Wholesale electricity prices are projected to decline across most of the United States this winter compared to last winter, according to the Federal Energy Regulatory Commission’s annual winter assessment released Thursday.
Prices in the Southeast, New York and PJM Interconnection are expected to fall by more than $5/MWh, FERC said, citing the Energy Information Administration. FERC expects the Southwest Power Pool will have the lowest average winter-time wholesale prices at $38.21/MWh among U.S. regions.
Heading into the winter, installed U.S. capacity increased by 35 GW from a year ago to 1,223 GW and battery storage is expected to surge to 10 GW from 4 GW in the same period, according to the winter assessment. All regions are expected to have more capacity this winter compared to last, except PJM and New England, FERC said.
About 49% of expected winter capacity additions come from solar, 19% from battery storage, 16% from natural gas and 14% from wind, FERC said. Coal-fired generation makes up 62% of the expected retirements and gas-fired capacity accounts for 32% of them, according to the report.
At the same time, electricity and natural gas demand may be lower in the upcoming winter compared to last winter due to forecasts for warmer than normal temperatures in the northern half of the United States, FERC said.
In addition, natural gas futures prices at most trading hubs for the upcoming winter months have been “significantly” below the final settled futures prices of the last two winters, FERC said. This winter’s Henry Hub futures price, the U.S. price benchmark for natural gas, was down 25% to an average of $3.64/million British thermal units from last winter’s settled price, as of Nov. 1, FERC said.
The Algonquin Citygates gas hub near Boston has the highest futures prices for this winter of any U.S. hub — averaging $11.71/MMBtu, down 40% from last winter’s average settled price, according to FERC.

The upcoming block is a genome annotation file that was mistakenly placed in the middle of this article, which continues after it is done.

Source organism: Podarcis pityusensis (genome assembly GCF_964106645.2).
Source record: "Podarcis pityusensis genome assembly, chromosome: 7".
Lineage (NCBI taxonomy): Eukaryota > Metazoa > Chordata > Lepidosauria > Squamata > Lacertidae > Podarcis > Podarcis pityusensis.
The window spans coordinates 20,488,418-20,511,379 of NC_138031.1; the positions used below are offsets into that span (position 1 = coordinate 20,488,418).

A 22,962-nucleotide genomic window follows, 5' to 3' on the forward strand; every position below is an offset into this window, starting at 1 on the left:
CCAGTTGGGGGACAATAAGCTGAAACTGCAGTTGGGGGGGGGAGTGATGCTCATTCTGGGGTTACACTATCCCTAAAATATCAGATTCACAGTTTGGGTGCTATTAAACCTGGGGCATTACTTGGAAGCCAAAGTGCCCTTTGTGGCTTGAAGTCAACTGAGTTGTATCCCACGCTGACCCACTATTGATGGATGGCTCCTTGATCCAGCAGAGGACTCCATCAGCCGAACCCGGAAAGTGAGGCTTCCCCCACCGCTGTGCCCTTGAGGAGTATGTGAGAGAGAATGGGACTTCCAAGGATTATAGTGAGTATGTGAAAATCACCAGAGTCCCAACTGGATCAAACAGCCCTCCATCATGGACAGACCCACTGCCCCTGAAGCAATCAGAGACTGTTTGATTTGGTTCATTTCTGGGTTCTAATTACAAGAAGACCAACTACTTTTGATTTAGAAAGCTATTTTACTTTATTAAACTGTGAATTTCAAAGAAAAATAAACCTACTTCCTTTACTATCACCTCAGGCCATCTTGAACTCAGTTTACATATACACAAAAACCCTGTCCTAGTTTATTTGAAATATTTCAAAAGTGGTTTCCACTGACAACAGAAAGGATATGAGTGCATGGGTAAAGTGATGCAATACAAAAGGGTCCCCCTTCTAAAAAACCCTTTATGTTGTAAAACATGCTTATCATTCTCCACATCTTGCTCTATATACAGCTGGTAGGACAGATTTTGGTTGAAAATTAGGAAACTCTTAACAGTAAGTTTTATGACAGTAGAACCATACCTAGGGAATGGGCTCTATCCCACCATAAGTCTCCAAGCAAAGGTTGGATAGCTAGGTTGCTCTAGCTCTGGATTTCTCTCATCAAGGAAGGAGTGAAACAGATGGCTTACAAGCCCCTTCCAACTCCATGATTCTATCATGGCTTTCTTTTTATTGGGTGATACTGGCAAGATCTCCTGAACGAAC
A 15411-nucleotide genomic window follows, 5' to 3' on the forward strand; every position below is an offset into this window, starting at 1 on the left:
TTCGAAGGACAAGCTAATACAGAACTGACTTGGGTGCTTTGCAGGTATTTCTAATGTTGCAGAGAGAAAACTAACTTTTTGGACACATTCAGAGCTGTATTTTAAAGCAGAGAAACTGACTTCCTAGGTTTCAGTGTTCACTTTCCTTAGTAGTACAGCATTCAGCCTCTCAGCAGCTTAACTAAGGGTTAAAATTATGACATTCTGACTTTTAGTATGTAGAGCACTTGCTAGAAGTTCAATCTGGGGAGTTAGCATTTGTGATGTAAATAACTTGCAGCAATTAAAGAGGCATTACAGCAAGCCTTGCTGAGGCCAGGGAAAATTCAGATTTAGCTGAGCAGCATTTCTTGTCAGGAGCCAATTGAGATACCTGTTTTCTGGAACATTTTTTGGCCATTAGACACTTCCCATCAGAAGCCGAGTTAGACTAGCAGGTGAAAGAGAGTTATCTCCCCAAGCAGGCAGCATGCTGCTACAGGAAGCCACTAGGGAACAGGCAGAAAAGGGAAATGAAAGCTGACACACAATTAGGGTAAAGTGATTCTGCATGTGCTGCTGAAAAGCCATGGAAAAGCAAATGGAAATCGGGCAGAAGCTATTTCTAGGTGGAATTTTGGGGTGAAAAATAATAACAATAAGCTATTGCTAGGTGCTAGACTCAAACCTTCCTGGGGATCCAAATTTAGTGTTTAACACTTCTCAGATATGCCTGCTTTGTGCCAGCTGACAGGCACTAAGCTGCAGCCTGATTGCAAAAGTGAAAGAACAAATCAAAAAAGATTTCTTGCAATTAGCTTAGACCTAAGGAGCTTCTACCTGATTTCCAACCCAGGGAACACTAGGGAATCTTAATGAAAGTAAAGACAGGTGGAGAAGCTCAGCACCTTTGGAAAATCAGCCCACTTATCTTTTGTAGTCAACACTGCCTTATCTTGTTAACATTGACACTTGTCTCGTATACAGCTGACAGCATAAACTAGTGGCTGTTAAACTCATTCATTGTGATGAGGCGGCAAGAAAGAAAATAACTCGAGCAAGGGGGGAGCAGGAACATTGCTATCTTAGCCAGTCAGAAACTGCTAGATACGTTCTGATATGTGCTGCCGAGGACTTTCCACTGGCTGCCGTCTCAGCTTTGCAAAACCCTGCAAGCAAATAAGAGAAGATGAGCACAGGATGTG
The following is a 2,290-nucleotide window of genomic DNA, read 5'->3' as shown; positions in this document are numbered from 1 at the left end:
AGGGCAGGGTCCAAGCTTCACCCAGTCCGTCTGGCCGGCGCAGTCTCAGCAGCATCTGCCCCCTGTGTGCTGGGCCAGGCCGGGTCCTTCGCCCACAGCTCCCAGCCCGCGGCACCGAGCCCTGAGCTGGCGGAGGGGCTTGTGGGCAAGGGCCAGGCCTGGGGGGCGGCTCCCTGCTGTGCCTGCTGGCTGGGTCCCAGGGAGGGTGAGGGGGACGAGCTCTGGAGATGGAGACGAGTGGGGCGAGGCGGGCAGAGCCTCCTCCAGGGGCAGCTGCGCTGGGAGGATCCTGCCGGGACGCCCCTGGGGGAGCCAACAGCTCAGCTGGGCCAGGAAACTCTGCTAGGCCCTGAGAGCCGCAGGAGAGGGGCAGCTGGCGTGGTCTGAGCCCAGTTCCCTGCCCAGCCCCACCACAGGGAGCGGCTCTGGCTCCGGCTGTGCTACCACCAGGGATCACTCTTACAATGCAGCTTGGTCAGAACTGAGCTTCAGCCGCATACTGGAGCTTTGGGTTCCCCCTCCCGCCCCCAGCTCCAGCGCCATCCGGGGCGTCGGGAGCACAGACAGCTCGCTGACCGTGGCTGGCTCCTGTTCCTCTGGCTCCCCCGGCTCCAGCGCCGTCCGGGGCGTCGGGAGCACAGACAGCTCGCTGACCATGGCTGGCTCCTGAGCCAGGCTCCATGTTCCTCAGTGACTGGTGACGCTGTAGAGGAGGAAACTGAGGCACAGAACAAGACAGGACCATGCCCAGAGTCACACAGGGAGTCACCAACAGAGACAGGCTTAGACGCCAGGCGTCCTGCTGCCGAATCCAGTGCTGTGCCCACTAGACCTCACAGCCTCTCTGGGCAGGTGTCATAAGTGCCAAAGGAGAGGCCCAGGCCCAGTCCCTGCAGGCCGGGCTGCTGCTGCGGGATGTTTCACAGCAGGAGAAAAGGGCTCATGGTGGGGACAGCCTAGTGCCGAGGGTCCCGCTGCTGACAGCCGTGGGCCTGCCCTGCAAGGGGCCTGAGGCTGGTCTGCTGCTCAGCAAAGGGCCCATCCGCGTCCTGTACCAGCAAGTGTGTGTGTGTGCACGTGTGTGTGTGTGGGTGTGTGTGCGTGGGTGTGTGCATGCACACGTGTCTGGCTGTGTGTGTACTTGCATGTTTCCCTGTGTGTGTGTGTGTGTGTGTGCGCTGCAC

Natural gas storage levels were 3.7% higher at the start of this year’s withdrawal season than last year, and 3.7% above the previous five-year average, according to the report.
Citing the EIA, FERC expects gas demand to increase 4% this year from a year ago to 122.4 billion cubic feet a day, driven by higher gas exports.
Natural gas- and coal-fired generation is expected to make up 55.4% of the U.S. power output this winter, down from a 56.6% share last winter, according to the report.
On the reliability front, planning reserve margins exceed targeted levels across the United States, but all regions could face energy shortfalls during widespread, extreme cold or other grid disturbances, according to the report.
“Prolonged wide-area cold snaps will be challenging,” Mark Lauby, senior vice president and chief engineer at the North American Electric Reliability Corp., told FERC during its monthly meeting Thursday.
ISO New England, the Electric Reliability Council of Texas, the Midcontinent Independent System Operator, PJM, SPP, and the Southeast Reliability Council subregions of SERC-Central and SERC-East face the highest risks in those conditions, FERC said, citing a recent NERC winter reliability report.
Utilities, power plant owners and grid operators have been taking steps to improve winter-time reliability, according to the report.
“These changes include installing or expanding situational awareness tools and performing site specific generator winter preparedness plans to improve system reliability and resilience; and reviewing fuel supply arrangements, communication protocols, generator winterization requirements, and planning guidance,” FERC said.